ARR: Governor Christobel, it's been a long time since we've interviewed you. Thanks for agreeing to . . .
Gov. Christobel: You're welcome. I know what you want to talk about. My answer's the same one as at my press conference. He didn't hide anything. He told everybody he was going to wet his beak. So he's wetting his beak. It's New Jersey. He's got a right to wet his beak.
ARR: But Governor Christobel. We haven't even asked our question yet. What we want to know is . . .
Gov. Christobel: I've said all I have to say. Look, these goody-two shoes "clean adminstration" types are a pain in the derriere, if you know what I mean. New Jersey isn't some white-bread place like Iowa or one of those states, you know?
ARR: But what about the appearance of malfeasance and vile self-interest, Governor Christobel? Doesn't that count for anything? Especially when you're talking about the administration of an institution of higher learning?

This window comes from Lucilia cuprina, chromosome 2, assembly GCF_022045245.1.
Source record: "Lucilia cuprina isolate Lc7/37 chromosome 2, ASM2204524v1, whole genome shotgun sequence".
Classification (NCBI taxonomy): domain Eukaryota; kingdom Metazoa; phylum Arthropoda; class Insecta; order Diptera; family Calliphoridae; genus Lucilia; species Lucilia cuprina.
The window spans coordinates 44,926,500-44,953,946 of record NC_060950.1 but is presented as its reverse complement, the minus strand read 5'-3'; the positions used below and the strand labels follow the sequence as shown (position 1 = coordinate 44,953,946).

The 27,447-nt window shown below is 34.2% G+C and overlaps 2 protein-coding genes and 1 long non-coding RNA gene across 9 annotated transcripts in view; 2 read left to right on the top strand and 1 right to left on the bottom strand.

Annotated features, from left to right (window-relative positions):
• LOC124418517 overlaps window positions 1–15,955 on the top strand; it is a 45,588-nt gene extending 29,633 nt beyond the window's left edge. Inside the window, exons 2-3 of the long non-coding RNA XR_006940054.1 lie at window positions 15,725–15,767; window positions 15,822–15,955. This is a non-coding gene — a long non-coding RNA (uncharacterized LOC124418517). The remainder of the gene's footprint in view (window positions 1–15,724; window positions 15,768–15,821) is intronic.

Gov. Christobel: Appearance? You're worried about appearances? In New Jersey? Did Tony Soprano worry about appearances? If he had a chance to wet his beak, he took it, right?
ARR: Yes, but Tony Suprano wasn't in a position of public trust.
Gov. Christobel: Okay, let's talk about the politicians in Trenton. Don't you count them as being in positions of public trust?
ARR: Certainly, but we still think there's a difference betw. . . .
Gov. Christobel: Do you read the newspapers? Have you read The Soprano State, by any chance?
Gov. Christobel: So. What's your conclusion.
ARR: You're right. It's New Jersey. He's got a right to wet his beak.